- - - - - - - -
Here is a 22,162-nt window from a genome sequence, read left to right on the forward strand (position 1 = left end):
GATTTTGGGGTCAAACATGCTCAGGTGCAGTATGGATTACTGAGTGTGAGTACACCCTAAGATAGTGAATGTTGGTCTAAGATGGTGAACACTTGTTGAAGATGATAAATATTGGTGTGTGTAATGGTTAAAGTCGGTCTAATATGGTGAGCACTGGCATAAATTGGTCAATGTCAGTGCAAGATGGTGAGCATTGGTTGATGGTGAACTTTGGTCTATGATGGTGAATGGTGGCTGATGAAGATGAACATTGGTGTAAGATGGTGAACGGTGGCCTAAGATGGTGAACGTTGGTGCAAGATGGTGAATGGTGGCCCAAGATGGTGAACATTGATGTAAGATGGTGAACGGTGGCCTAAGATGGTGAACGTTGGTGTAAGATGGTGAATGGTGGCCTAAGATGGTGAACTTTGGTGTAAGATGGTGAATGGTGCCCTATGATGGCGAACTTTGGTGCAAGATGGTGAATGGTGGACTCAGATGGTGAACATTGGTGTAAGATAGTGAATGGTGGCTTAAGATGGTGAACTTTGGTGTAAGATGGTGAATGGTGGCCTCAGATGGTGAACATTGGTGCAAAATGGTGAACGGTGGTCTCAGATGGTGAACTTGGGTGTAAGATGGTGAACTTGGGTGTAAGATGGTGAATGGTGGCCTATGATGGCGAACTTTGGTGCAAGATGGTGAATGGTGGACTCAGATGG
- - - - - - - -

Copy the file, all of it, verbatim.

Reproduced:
Here is a 22,162-nt window from a genome sequence, read left to right on the forward strand (position 1 = left end):
GATTTTGGGGTCAAACATGCTCAGGTGCAGTATGGATTACTGAGTGTGAGTACACCCTAAGATAGTGAATGTTGGTCTAAGATGGTGAACACTTGTTGAAGATGATAAATATTGGTGTGTGTAATGGTTAAAGTCGGTCTAATATGGTGAGCACTGGCATAAATTGGTCAATGTCAGTGCAAGATGGTGAGCATTGGTTGATGGTGAACTTTGGTCTATGATGGTGAATGGTGGCTGATGAAGATGAACATTGGTGTAAGATGGTGAACGGTGGCCTAAGATGGTGAACGTTGGTGCAAGATGGTGAATGGTGGCCCAAGATGGTGAACATTGATGTAAGATGGTGAACGGTGGCCTAAGATGGTGAACGTTGGTGTAAGATGGTGAATGGTGGCCTAAGATGGTGAACTTTGGTGTAAGATGGTGAATGGTGCCCTATGATGGCGAACTTTGGTGCAAGATGGTGAATGGTGGACTCAGATGGTGAACATTGGTGTAAGATAGTGAATGGTGGCTTAAGATGGTGAACTTTGGTGTAAGATGGTGAATGGTGGCCTCAGATGGTGAACATTGGTGCAAAATGGTGAACGGTGGTCTCAGATGGTGAACTTGGGTGTAAGATGGTGAACTTGGGTGTAAGATGGTGAATGGTGGCCTATGATGGCGAACTTTGGTGCAAGATGGTGAATGGTGGACTCAGATGG